The Physician's Art: Representations of Art and Medicine

Hansen, JuliePorter, Suzanne

Primary Category: Visual Arts / Painting/Drawing

Genre: Art with Commentary

Annotated by:
Jones, Therese
  • Date of entry: May-20-2005


This is the meticulously researched and beautifully constructed catalogue for a 1999 exhibition at the Duke University Museum of Art. Over one hundred items originally produced to serve the science of medicine were culled from the history of medicine collections in four North Carolina institutions: Duke, East Carolina University, University of North Carolina at Chapel Hill, and Wake Forest.

Covering a wide range of time periods, media, and nationalities, the exhibit was coordinated by Suzanne Porter, librarian and curator of the History of Medicine Collections at Duke University Library, and Julie Hansen, an art historian. Martin Kemp, Professor of Art at the University of Oxford, supplies a foreword to the catalogue.

The rich and unusual yield of materials is grouped thematically rather than chronologically in five sections: "Art and Anatomy," "The Surgical Arts," "The Doctor's Practice," "Obstetrics and Gynecology," and "Non-Western Medicine." All images and objects are accompanied by historical information, biographical detail, thoughtful analysis, and precise description.


Similar to many collections of artistic images whose subject is medical science and practice, the scholars who introduce this exhibit remind readers of several things. First, we are reminded of the ontological affinity of medicine and art--namely, the search for knowledge about ourselves. For example, in describing the anatomical representations of Vesalius, Martin Kemp situates the scientist's drive to master the human body within the larger compulsion of the Renaissance to disclose the wonders of God's creation.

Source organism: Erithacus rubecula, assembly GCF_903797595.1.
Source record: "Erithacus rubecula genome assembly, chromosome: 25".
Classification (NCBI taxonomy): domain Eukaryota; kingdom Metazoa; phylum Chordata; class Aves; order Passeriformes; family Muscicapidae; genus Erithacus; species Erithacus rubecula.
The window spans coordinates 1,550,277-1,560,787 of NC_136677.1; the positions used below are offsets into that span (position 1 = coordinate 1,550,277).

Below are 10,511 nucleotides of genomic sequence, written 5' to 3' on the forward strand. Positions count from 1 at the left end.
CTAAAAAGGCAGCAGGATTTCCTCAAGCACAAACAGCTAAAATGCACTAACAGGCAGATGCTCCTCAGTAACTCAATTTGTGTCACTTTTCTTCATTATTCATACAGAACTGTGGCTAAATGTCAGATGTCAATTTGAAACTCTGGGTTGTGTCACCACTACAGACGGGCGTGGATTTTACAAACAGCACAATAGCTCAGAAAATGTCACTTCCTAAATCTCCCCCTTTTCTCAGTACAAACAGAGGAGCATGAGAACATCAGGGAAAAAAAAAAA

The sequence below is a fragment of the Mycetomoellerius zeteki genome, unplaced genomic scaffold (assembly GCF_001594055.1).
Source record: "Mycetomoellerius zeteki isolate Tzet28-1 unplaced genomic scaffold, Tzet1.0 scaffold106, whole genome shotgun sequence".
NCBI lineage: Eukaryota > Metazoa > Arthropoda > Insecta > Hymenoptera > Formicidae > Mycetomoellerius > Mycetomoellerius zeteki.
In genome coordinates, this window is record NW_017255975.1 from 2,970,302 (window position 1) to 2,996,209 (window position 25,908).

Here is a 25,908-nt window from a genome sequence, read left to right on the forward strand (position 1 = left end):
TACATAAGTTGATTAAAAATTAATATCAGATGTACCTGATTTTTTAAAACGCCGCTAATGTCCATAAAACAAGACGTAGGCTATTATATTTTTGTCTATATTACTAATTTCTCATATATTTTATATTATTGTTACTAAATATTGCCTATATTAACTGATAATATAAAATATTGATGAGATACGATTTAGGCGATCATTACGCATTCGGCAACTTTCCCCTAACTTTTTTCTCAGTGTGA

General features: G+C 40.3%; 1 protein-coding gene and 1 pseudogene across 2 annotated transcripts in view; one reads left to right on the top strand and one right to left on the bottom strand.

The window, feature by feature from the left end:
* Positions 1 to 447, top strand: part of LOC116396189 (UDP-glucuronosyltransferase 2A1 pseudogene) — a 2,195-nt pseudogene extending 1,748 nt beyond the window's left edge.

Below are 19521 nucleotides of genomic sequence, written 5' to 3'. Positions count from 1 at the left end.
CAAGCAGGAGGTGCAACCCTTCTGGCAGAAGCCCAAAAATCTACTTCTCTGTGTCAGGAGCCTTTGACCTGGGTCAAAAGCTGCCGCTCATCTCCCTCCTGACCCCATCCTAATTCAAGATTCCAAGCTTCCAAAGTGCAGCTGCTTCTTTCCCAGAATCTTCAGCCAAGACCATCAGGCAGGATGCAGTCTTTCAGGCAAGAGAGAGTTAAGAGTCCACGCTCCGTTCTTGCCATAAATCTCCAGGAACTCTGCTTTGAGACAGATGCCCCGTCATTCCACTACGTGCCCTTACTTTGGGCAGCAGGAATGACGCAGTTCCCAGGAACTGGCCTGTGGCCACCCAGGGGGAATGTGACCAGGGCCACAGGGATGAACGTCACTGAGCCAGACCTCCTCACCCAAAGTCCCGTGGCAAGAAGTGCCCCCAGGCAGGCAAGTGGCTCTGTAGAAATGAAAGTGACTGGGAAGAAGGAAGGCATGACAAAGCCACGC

Second, we are reminded of the complex interrelationship of art and medicine with Julie Hansen especially noting the synchronous development of medical knowledge and graphic technologies. For example, just as the beginning of modern anatomical practice is inextricable from the advent of the mechanically printed book, so too is the scientific objective of producing increasingly accurate images of the body inextricable from the development of photographic techniques.

Finally, we are reminded of the mechanical correspondences between the phases of medicine--observation, diagnosis, treatment--and the phases of the artistic process. However, because such marvelous and diverse materials were collected here, both Kemp and Hansen break with tradition and appropriately and imaginatively consider them in the broader context of contemporary cultural analysis, calling attention to our own standpoint and challenging us to imagine just how the visual culture of current medicine will look to those outside its institutions in time and place.


59 photographs of exhibits


Duke Univ. Press

Place Published

Durham, N.C.



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